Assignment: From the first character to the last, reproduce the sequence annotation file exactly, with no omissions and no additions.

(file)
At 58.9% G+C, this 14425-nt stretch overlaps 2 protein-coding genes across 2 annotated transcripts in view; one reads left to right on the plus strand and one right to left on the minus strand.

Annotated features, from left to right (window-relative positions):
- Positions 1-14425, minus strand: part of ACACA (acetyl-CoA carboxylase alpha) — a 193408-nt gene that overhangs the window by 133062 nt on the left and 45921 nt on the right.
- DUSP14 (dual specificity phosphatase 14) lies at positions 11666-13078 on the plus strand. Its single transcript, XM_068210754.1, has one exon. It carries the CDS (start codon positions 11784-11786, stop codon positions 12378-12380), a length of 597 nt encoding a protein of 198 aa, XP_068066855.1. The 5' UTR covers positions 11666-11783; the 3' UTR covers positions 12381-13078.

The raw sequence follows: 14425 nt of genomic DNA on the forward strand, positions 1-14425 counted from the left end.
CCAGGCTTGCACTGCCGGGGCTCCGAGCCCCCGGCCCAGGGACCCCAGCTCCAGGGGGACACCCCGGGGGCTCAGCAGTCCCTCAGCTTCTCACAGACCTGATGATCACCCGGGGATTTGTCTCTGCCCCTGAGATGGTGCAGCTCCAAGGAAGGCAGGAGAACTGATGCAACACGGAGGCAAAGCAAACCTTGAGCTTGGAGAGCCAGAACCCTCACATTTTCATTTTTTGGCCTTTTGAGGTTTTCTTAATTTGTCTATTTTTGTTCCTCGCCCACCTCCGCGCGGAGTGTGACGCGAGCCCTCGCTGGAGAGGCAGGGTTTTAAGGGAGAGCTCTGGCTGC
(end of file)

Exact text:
At 58.9% G+C, this 14425-nt stretch overlaps 2 protein-coding genes across 2 annotated transcripts in view; one reads left to right on the plus strand and one right to left on the minus strand.

Annotated features, from left to right (window-relative positions):
- Positions 1-14425, minus strand: part of ACACA (acetyl-CoA carboxylase alpha) — a 193408-nt gene that overhangs the window by 133062 nt on the left and 45921 nt on the right.
- DUSP14 (dual specificity phosphatase 14) lies at positions 11666-13078 on the plus strand. Its single transcript, XM_068210754.1, has one exon. It carries the CDS (start codon positions 11784-11786, stop codon positions 12378-12380), a length of 597 nt encoding a protein of 198 aa, XP_068066855.1. The 5' UTR covers positions 11666-11783; the 3' UTR covers positions 12381-13078.

The raw sequence follows: 14425 nt of genomic DNA on the forward strand, positions 1-14425 counted from the left end.
CCAGGCTTGCACTGCCGGGGCTCCGAGCCCCCGGCCCAGGGACCCCAGCTCCAGGGGGACACCCCGGGGGCTCAGCAGTCCCTCAGCTTCTCACAGACCTGATGATCACCCGGGGATTTGTCTCTGCCCCTGAGATGGTGCAGCTCCAAGGAAGGCAGGAGAACTGATGCAACACGGAGGCAAAGCAAACCTTGAGCTTGGAGAGCCAGAACCCTCACATTTTCATTTTTTGGCCTTTTGAGGTTTTCTTAATTTGTCTATTTTTGTTCCTCGCCCACCTCCGCGCGGAGTGTGACGCGAGCCCTCGCTGGAGAGGCAGGGTTTTAAGGGAGAGCTCTGGCTGC